LOS ANGELES (CNS) - A former USC campus gynecologist accused of sexual abusing hundreds of women under the guise of medical exams was arrested today by Los Angeles police and charged with sexually assaulting 16 patients over the course of seven years.
George Tyndall was arrested outside his apartment following a months-long investigation.
According to the District Attorney's Office, Tyndall, 72, was charged with 18 counts of sexual penetration and 11 counts of sexual battery by force, all felonies.
Prosecutors said the alleged victims range in age from 17 to 29, and the alleged assaults occurred between 2009 and 2016 while Tyndall worked at the campus health center.
Tyndall is facing up to 53 years in prison if convicted, according to prosecutors, who are recommending that his bail be set at more than $2 million. An arraignment date was not immediately set.
Tyndall's attorney, Andrew Flier, issued a statement saying, “After a year of being tried in the press, Dr. Tyndall looks forward to having his case adjudicated in a court of law where the truth will finally prevail. He remains adamant he will then be totally exonerated.”
Tyndall has previously denied any wrongdoing, insisting his actions were legitimate medical exams.
Hundreds of former patients have sued Tyndall and USC, accusing the university of failing to respond to allegations of abuse by the campus gynecologist dating back decades.
On June 13, a federal judge in Los Angeles gave preliminary approval to a $215 million class-action settlement with some of the women suing the university.
Attorneys for the women included in the settlement said the agreement “gives every single woman who saw Tyndall a choice in how they want to participate and hold USC accountable, while also forcing the school to change to ensure this doesn't happen again. The judge's order is an important step toward providing each survivor the relief and measure of closure she deserves, and we look forward to obtaining final approval.”
USC Interim President Wanda M. Austin issued a statement at the time saying the preliminary approval of the settlement “is a very important step forward in healing our community. The settlement provides every affected individual the opportunity for a fair and respectful resolution, and it contains additional reforms that will build upon the impactful changes we have already made to strengthen our university.”
In a letter sent to the USC community, Austin stressed that the university has “significantly strengthened operations and oversight at the Student Health Center.”
“This includes new protocols to ensure any complaints are investigated and resolved by appropriate university officials and authorities,” she said. “Additionally, we have hired female, board-certified physicians and introduces groundbreaking patient education materials about sensitive examinations.”
Alleged victims have claimed they were inappropriately fondled or photographed by Tyndall under the guise of gynecological exams. Many have also accused him of making sexually charged comments during the exams.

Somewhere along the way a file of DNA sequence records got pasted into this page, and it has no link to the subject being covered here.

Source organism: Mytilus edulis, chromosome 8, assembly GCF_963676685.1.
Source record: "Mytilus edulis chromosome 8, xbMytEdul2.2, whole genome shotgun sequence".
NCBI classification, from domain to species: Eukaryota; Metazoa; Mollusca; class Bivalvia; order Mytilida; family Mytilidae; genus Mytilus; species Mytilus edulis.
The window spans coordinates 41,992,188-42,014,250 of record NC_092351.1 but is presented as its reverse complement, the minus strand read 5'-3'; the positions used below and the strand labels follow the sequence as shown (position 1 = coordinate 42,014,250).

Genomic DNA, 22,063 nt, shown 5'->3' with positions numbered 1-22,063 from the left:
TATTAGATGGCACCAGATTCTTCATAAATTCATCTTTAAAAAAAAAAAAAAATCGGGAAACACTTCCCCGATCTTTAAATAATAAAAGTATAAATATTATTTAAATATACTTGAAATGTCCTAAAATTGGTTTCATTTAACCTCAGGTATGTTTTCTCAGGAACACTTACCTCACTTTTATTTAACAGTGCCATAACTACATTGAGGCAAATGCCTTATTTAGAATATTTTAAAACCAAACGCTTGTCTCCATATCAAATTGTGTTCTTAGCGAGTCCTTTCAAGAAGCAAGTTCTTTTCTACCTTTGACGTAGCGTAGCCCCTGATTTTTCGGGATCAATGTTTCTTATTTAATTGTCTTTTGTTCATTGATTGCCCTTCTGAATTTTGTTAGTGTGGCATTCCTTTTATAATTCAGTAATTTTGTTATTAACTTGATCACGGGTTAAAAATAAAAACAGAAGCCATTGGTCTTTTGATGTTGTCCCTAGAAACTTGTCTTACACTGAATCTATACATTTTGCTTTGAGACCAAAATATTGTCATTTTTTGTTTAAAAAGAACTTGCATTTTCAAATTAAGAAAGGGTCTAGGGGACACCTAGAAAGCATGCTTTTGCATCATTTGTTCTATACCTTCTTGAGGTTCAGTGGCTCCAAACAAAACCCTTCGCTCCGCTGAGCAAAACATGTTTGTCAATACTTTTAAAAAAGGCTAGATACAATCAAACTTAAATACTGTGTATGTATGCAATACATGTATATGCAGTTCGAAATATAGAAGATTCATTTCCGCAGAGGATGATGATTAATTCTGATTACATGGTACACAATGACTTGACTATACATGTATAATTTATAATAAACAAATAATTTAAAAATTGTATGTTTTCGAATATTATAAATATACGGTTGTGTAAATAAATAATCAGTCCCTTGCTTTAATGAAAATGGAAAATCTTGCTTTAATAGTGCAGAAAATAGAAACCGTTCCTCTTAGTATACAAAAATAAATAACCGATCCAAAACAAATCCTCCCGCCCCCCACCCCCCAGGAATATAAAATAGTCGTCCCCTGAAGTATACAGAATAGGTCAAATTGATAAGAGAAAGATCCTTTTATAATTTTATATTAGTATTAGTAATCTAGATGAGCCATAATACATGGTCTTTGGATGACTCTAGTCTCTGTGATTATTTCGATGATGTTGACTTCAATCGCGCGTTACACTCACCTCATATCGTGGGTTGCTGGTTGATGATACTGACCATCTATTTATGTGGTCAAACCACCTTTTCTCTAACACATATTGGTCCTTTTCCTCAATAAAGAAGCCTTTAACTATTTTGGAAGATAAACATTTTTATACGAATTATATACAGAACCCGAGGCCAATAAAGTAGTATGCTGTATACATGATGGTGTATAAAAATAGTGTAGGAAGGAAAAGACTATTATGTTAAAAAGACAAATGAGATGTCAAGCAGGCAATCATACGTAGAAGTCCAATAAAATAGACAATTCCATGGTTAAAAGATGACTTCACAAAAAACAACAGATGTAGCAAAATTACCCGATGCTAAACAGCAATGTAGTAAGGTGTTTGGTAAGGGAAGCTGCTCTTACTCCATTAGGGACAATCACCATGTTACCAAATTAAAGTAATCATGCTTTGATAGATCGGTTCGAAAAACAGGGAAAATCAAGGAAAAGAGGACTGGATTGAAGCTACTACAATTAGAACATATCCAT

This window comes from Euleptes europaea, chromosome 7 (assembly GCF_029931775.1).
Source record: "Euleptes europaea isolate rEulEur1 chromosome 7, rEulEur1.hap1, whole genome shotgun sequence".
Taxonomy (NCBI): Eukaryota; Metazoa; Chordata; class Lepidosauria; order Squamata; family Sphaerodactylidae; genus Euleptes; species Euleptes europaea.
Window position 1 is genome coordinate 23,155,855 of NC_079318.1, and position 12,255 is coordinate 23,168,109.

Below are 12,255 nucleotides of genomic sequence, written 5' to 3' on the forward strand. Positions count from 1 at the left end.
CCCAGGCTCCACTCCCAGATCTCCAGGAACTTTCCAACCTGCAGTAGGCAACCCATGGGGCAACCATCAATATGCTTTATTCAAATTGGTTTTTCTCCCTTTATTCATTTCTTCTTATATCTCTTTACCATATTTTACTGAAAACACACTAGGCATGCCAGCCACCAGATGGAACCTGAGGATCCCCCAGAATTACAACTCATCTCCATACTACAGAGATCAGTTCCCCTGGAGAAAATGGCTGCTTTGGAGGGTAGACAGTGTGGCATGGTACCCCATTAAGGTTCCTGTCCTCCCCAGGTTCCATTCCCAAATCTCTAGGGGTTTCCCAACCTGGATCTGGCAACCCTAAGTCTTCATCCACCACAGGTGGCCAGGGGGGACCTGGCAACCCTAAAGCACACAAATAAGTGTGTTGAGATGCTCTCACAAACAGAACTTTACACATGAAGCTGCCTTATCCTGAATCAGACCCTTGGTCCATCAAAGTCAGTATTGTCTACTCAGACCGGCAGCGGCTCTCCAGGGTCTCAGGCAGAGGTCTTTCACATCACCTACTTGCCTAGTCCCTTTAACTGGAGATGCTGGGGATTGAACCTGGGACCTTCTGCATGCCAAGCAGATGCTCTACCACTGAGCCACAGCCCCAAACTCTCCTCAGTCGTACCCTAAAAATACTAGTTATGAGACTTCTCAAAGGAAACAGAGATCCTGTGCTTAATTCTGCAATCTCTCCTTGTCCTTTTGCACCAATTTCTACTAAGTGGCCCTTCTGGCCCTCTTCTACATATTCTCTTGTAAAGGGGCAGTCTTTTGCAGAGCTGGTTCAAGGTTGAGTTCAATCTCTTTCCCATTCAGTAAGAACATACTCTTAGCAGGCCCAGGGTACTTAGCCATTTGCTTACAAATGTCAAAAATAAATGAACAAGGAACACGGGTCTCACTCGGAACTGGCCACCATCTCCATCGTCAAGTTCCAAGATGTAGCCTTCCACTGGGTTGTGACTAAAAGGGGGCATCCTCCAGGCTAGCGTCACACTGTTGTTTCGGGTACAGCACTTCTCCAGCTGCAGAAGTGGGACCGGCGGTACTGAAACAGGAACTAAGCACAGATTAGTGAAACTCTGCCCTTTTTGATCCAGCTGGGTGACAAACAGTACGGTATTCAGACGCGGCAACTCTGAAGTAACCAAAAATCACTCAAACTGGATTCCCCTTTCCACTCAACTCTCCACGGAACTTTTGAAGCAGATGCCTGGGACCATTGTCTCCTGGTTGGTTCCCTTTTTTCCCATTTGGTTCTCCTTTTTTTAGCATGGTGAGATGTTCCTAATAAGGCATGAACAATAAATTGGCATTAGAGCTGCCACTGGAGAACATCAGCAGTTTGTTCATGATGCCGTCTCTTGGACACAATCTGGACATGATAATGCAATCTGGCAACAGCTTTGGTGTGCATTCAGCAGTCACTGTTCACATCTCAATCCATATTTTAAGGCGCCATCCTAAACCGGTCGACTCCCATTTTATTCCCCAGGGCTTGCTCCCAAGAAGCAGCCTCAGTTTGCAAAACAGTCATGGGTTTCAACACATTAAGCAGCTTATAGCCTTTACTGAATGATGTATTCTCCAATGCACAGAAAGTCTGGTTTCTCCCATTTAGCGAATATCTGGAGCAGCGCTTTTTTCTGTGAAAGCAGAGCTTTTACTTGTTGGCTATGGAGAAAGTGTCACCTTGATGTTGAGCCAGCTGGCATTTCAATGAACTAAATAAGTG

U.S. District Judge Stephen V. Wilson set a January hearing to discuss finalizing the settlement, under which Tyndall's former patients each would receive minimum payments of $2,500, in addition to being eligible to claim an award of between $7,500 to $250,000, subject to review by a three-member panel.
Beyond the payments, the settlement requires USC to institute a series of administrative changes, including the creation of a position for “an independent women's health advocate” to ensure complaints about improper sexual or racial conduct are investigated.
USC also must conduct background checks on health center employees that delve into prior history of sexual harassment allegations, in addition to improving staff training and bolstering staffing so that female students have the option of seeing a female doctor.
The class includes as many as 17,000 women seen by Tyndall at the USC Student Health Center between Aug. 14, 1989, and June 21, 2016, whose treatment included an examination of their breast or genital areas by the physician.
But hundreds of other women are still suing the university and Tyndall in state court. Attorneys for those alleged victims have criticized the federal class-action settlement, calling it inadequate.
The lawsuits contend the university received numerous complaints of Tyndall's alleged sexually abusive behavior, dating back to at least 1988, and actively and deliberately concealed his actions. Attorneys for some former patients allege that following an internal investigation of complaints against Tyndall in 2016, the university paid Tyndall a substantial financial settlement so he would quietly resign.
USC officials have denied any coverup.
In an open letter to faculty and staff in May 2018, USC Provost Michael Quick said top administrators did not know about the complaints until 2016.
“It is true that our system failed, but it is important that you know that this claim of a cover-up is patently false,” Quick wrote. “We would never knowingly put students in harm's way.”
Los Angeles Times reporters Matt Hamilton, Harriet Ryan and Paul Pringle were awarded the Pulitzer Prize for investigative journalism in April for their work uncovering the long-running sexual abuse allegations against Tyndall. The Times' investigation into Tyndall began in early 2018 after Ryan received an anonymous phone tip.
The uproar over the Tyndall allegations, on the heels of other misconduct cases involving different campus doctors, ultimately led USC President C.L. Max Nikias to step down.
USC established a hotline for complaints about Tyndall and has offered free counseling to his former patients.
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